Ever since the screenplay’s leak on the internet, the ensuing lawsuit and blustery cancellation of the film by Quentin Tarantino, the director’s new western Hateful Eight, has generated more buzz than perhaps any other movie project in Hollywood. It’s no surprise therefore that Saturday’s live read of the script staged as a fundraiser by LACMA and Film Independent took place before an eager sold-out audience.
Curious cinephiles, avid Tarantino fans and assorted Hollywood types filled the 1.600 seats of the historic, newly restored United Artists Theater in Los Angeles and broke into wild cheers when the director came on stage to present what was billed as the first and last-ever performance of Eight. It quickly became apparent from Tarantino’s introduction however that the director has not quite completely abandoned plans to shoot the film. “This is the first draft” said a customarily animated Tarantino, “I’m working on the second and I fully expect there to be a third draft”.
To wild applause he then introduced the cast of the reading presenting them as the “Tarantino Superstars”, including Kurt Russell, Samuel L. Jackson, Michael Madsen, Tim Roth and Bruce Dern who took places on the chairs which were the only props on the stage. Then Tarantino set the stage for Scene 1 asking the audience to imagine a “glorious 70mm vista”, a vast expanse of snowy winter Wyoming landscape traversed by a stagecoach. The horse-drawn coach is carrying two passengers: Kurt Russell’s hardened bounty hunter and the female prisoner shackled to his wrist that he intends to deliver to the gallows in the town of Red Rock. Soon the party meets a third passenger, a fellow-bounty hunter (Samuel Jackson) who still wears the uniform of the Union cavalry, in which he served during the Civil War. Overtaken by a blizzard, the group takes refuge in the remote outpost known as Millie’s Haberdashery where they are received by an unlikely Frenchman named Bob. This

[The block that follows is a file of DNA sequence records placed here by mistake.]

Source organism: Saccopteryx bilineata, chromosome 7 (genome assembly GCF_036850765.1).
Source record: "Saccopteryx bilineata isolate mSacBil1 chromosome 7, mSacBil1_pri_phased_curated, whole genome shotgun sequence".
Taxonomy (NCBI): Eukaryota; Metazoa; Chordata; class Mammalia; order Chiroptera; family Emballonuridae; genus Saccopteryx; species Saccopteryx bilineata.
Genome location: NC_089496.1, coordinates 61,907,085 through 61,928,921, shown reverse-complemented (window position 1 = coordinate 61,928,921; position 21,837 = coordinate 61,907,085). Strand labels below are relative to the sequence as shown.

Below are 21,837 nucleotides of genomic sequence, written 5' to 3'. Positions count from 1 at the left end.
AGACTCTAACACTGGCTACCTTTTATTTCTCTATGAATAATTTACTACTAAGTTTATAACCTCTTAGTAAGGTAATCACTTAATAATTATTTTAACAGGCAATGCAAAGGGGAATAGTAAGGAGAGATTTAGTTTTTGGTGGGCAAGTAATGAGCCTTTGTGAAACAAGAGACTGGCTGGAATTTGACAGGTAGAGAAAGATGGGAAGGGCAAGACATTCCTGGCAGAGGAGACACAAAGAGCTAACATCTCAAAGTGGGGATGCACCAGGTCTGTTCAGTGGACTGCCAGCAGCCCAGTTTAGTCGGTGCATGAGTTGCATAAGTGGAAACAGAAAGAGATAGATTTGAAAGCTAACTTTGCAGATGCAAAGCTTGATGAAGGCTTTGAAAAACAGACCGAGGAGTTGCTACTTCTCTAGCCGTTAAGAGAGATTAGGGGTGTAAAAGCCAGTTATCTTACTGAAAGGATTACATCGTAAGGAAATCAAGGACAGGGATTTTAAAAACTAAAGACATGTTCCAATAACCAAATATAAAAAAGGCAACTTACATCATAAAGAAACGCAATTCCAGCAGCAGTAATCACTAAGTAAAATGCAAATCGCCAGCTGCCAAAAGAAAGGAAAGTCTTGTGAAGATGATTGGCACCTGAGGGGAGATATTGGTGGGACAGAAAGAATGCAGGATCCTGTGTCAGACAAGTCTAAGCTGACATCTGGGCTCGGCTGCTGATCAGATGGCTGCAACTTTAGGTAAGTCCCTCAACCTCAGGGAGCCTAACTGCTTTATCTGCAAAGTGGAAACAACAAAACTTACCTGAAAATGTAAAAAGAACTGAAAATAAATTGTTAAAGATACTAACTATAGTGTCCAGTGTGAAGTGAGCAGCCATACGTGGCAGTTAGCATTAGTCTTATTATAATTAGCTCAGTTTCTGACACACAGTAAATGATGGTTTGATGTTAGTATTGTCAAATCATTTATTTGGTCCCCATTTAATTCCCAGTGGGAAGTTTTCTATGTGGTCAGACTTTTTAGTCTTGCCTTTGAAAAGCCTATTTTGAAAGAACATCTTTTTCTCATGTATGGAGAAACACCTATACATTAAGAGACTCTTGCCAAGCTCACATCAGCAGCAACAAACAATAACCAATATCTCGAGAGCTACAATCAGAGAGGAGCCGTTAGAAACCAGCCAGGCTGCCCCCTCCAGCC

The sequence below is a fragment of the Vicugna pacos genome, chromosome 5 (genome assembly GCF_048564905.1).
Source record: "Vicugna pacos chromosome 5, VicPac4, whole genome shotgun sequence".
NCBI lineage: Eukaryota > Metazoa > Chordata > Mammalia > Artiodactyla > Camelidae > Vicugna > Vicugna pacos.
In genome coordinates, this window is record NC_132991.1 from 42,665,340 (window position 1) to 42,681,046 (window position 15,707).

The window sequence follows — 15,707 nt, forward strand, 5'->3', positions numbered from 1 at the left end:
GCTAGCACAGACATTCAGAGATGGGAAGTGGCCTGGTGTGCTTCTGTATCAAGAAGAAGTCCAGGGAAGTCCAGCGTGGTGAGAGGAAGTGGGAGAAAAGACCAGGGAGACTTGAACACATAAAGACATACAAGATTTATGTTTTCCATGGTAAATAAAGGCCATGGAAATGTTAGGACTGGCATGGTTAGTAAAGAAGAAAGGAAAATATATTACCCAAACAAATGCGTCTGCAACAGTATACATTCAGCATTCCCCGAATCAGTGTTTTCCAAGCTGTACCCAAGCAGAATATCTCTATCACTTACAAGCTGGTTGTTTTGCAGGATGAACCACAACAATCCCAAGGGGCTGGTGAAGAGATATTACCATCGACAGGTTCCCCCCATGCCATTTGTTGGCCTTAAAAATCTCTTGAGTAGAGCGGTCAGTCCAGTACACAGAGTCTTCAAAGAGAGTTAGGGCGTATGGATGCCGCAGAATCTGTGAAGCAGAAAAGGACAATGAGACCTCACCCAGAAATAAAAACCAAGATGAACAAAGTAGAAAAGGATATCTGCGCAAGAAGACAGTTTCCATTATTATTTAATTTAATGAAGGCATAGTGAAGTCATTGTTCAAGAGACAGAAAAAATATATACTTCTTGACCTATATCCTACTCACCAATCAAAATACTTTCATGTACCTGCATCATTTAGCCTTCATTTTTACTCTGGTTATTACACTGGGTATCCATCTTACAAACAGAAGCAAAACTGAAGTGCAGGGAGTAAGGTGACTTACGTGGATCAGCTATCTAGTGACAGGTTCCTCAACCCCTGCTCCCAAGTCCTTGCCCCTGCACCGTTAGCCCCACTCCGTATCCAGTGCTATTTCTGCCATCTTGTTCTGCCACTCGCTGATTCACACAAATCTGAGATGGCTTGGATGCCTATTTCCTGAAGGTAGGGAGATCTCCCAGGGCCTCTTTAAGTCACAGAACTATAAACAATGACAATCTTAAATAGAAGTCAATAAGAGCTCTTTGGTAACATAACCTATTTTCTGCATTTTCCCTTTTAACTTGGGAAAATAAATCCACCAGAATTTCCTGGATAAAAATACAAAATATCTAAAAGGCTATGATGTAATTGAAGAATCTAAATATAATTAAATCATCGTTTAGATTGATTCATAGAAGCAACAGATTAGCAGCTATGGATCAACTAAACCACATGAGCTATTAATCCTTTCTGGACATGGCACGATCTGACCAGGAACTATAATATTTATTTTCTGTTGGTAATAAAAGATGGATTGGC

is the main location for the film, as the bounty hunters meet up with more characters including an old Confederate general (Dern), the town executioner (Roth) and a taciturn cowboy (Madsen).
Characteristic rapid-fire Tarantino dialogue ensues as tensions rise. Parallels with Django Unchained, Tarantino’s previous western, are obvious, however, the tone of Eight is also reminiscent of Death Proof (Zoe Bell was also on hand for the reading) as well as the tavern scene from Inglorious Basterds. Like in those films, foul language and violence are also on abundant display signaling that Tarantino has no apparent intention of defusing the controversies that so often follow his work. Standing at a lectern stage right, reading scene descriptions, inserting classic film references and occasionally directly engaging the audience Tarantino was as much a character in the read as any of the actors, leaving no doubt of who was in complete control (at one point he admonished the performers to abstain from improvising: “No co-writing, please!”).
All in all it was a thoroughly entertaining evening of tarantiniana that left fans satisfied as well as even more impatient to one day see the actual movie.